Raipur is bustling city, capital of Chhattisgarh State of India. So much so, to cope up with the population and infrastructure requirement, New Raipur city is being built in its vicinity. In the middle of this old city, in the posh civil line locality, is located the ‘New Circuit House’ – a six story, huge building with rooms for visitors, conference halls, restaurant etc. This is comfortable. This is third time I am staying here, in last that many months. What amazes me most here is the canteen – there are more than 500 dishes listed on the menu including ones from all corners of India, particularly south and north, as well as Chinese and Continental! But, I least expect any other excitement in staying here.
But no. In my recent visit, I am located on top floor in room no 506. In fact, coincidentally, I have been located here all the times! Its natural with me, when I enter a hotel /rest house room, I prefer to open the balcony door /window to get some fresh air and to take stock of surroundings. Presently, as I open the balcony door I hear some noise of birds and see some egrets flying. As I reach the railing of the balcony and look around from this high ground, I tell myself with great pleasure, ‘Oh My God, in full and not OMG, a heronry!’ I am hugely excited. What a change, what a luck. I realise, I am going to spend good time at the rest house.
I forget plan to prepare for the meeting. Quickly I fix my camera, take out a binocular, keep a dairy and pen ready, pull out a chair and get all set to watch action.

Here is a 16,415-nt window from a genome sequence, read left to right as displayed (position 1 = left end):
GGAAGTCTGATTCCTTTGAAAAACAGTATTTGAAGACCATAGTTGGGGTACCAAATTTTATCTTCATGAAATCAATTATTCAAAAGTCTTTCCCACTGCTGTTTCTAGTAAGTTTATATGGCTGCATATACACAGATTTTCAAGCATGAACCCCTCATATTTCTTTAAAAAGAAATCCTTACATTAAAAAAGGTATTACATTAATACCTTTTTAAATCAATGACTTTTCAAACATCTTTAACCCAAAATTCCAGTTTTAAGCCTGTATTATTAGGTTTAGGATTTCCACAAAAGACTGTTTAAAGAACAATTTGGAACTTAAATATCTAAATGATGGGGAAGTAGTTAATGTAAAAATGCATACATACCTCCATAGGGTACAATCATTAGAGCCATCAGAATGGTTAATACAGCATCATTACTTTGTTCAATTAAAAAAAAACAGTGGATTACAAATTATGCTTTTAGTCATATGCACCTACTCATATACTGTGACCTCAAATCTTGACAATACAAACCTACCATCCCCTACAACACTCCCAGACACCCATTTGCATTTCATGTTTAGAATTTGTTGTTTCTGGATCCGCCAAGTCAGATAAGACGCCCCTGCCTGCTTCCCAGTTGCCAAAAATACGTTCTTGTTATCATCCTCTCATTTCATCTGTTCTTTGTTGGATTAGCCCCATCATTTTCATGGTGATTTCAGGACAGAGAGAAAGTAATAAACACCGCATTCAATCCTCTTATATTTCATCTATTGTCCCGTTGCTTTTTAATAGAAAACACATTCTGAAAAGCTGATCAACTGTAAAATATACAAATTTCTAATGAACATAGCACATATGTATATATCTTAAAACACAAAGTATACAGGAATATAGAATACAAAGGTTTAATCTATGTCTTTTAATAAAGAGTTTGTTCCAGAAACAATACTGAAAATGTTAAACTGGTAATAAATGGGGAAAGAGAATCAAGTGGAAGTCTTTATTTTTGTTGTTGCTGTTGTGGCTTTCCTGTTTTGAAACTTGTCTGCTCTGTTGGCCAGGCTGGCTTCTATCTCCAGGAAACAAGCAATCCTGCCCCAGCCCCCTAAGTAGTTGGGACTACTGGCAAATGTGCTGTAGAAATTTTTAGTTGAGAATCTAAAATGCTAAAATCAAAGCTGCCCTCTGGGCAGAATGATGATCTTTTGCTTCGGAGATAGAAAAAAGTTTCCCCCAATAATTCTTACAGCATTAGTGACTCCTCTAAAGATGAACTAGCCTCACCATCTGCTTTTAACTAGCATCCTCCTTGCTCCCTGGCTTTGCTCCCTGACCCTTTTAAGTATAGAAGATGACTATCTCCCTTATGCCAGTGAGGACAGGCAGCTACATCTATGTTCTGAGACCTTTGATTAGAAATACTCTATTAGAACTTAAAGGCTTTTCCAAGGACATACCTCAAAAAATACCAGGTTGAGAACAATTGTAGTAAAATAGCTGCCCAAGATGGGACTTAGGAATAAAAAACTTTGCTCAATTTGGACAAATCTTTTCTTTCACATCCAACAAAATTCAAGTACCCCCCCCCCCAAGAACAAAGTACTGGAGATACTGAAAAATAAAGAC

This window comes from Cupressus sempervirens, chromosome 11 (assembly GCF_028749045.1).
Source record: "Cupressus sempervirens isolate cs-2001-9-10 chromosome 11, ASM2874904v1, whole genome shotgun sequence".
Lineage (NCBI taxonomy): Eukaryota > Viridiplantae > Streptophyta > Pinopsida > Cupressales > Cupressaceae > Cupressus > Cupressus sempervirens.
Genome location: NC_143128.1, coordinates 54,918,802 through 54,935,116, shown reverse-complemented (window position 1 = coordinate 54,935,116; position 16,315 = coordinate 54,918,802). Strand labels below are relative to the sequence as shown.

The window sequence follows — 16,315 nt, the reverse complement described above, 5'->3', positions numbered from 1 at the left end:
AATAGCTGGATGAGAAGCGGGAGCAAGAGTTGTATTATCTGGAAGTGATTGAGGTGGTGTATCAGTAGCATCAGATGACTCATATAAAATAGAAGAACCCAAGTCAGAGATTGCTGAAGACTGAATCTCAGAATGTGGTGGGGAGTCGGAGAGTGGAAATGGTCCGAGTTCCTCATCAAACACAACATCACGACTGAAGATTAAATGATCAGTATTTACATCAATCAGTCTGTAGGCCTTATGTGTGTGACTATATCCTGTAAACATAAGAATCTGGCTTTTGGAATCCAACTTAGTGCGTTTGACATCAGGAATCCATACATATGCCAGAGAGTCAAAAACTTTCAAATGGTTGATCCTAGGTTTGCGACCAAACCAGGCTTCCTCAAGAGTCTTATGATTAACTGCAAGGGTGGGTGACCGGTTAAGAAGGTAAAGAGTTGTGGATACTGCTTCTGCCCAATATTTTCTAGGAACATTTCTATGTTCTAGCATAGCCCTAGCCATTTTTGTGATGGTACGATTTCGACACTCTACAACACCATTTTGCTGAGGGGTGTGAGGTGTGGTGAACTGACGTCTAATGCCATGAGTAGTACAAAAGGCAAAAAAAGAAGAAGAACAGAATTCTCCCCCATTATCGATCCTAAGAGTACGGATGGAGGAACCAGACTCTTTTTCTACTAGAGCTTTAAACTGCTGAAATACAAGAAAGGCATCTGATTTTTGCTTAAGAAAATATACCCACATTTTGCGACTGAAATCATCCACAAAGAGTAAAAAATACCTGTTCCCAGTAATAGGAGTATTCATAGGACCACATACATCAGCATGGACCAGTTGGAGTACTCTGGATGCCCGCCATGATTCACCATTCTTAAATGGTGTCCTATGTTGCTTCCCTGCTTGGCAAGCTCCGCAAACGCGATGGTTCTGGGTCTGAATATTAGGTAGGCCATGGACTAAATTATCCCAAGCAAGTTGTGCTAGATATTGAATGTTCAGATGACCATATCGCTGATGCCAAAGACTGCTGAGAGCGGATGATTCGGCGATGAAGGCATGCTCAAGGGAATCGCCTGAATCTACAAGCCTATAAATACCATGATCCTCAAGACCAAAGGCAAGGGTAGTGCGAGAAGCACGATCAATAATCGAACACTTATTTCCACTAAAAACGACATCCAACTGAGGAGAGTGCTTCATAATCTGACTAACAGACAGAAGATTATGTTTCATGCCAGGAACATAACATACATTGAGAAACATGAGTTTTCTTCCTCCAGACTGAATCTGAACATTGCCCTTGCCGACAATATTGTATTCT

Four medium size trees with spread out canopies are laden with nests. Most conspicuous nester is cattle egret and in largest number. True to its name, I have seen cattle egret commonly, following cattle in village fields and herbivore e.g. deer, elephant, bison … in forest, collecting insects and other such food as they are stirred by the movement of animals. It’s a white egret with a yellow bill and greyish-yellow legs. But here at the Circuit House Heronry, it has exotic plumage – orangish-golden plumes on the back, breast and crown. I notice some birds have bright red bill as well, while other continue to have yellow bill. I find all this dressing up is for pairing and breeding. So much so, that bill colour change happens for the short three-four days pairing period! Cattle egret looks still more beautiful with its buff feather all blowing delicately in the breeze – Adding a romantic feel to whole atmosphere in the heronry.
God is great. It has developed a natural mechanism for birds to look extra beautiful for the occasion, while men rather for that matter women, have to cough out huge sums and spend lot of time in boutiques to get them artificially painted though it’s not a guarantee that one would look beautiful.
There are around 200 odd nests. Nests are built close to each other as are the houses in the locality. They are located at different levels in the tree like multi-level Circuit House.
Maximum number of nests are that of cattle egrets, followed by that of little egret. Little egret is not that little either. I recollect, it is so named as there are two larger (median and large) egrets found in India. Otherwise, in size and weight it is somewhat larger than cattle egret.